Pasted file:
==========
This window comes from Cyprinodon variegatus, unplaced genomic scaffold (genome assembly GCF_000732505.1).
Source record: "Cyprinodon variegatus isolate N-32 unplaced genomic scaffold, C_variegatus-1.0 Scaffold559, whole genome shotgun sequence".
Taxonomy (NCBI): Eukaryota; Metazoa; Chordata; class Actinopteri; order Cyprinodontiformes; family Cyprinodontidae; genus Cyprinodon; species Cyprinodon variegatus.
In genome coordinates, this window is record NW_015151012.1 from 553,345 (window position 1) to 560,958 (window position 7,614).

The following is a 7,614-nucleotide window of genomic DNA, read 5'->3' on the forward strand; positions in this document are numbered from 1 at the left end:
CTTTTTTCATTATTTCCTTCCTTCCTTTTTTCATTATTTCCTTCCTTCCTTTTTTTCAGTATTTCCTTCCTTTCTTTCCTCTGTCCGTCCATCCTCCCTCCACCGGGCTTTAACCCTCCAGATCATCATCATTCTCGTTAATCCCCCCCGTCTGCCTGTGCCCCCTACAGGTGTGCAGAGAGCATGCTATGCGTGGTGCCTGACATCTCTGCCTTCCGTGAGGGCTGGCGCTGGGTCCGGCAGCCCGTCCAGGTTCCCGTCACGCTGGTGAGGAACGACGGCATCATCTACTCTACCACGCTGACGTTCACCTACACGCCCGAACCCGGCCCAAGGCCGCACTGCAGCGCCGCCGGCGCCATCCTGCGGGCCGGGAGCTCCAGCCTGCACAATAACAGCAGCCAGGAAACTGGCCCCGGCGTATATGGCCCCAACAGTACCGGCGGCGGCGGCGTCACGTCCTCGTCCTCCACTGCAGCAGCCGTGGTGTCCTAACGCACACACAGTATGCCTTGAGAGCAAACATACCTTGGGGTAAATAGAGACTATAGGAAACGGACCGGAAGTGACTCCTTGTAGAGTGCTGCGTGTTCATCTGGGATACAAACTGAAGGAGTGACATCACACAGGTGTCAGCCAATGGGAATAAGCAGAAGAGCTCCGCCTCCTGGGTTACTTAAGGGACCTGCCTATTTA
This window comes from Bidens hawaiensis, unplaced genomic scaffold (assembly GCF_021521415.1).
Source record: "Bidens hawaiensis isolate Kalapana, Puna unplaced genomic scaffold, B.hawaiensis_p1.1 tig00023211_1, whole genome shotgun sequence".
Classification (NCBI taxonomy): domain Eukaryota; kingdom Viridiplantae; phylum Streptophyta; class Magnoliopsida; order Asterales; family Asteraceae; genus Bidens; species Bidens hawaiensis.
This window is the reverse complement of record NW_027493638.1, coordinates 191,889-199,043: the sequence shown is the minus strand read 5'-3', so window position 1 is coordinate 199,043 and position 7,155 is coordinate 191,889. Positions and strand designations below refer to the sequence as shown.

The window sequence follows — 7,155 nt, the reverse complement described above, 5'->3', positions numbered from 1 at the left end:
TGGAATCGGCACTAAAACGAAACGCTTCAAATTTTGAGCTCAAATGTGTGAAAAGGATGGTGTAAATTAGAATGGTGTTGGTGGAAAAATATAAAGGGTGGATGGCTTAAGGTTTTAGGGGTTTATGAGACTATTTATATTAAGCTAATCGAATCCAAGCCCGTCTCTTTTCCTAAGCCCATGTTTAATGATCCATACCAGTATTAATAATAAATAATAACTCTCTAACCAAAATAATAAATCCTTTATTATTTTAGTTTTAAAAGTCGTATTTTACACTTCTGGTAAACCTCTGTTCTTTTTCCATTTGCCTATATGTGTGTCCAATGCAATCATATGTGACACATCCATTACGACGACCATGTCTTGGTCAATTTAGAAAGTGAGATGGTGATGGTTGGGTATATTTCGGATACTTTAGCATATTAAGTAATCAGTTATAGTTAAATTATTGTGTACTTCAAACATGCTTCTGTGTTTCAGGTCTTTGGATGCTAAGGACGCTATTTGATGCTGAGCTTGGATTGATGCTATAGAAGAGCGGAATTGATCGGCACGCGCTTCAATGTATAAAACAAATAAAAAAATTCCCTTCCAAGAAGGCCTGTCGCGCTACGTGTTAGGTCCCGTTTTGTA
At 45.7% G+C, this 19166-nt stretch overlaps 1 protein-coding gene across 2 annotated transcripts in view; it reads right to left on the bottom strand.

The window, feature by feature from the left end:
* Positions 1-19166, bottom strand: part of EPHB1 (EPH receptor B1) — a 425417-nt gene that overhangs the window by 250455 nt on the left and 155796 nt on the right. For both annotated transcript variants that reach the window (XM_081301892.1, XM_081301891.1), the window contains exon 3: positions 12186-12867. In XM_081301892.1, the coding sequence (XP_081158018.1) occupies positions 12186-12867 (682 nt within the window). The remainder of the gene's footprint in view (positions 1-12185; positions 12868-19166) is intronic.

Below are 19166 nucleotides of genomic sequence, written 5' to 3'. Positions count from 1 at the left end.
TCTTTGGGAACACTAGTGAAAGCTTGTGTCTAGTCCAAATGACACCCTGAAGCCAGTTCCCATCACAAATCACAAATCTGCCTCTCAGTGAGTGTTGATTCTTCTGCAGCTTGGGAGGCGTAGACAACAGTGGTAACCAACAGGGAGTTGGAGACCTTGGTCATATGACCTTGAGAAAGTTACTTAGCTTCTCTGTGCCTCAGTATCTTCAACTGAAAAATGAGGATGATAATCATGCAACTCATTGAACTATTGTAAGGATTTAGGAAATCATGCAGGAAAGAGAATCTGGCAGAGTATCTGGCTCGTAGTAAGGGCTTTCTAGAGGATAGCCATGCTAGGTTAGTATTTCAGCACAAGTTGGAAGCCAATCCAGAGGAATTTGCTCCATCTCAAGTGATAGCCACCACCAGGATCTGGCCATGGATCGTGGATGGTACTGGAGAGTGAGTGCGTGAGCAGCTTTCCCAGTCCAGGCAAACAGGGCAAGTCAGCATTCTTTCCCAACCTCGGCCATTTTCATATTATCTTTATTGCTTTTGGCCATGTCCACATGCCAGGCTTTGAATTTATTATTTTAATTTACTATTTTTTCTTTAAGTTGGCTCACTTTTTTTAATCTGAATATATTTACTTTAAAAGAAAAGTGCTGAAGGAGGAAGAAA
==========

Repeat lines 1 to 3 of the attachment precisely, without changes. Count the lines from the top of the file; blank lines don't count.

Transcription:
This window comes from Cyprinodon variegatus, unplaced genomic scaffold (genome assembly GCF_000732505.1).
Source record: "Cyprinodon variegatus isolate N-32 unplaced genomic scaffold, C_variegatus-1.0 Scaffold559, whole genome shotgun sequence".
Taxonomy (NCBI): Eukaryota; Metazoa; Chordata; class Actinopteri; order Cyprinodontiformes; family Cyprinodontidae; genus Cyprinodon; species Cyprinodon variegatus.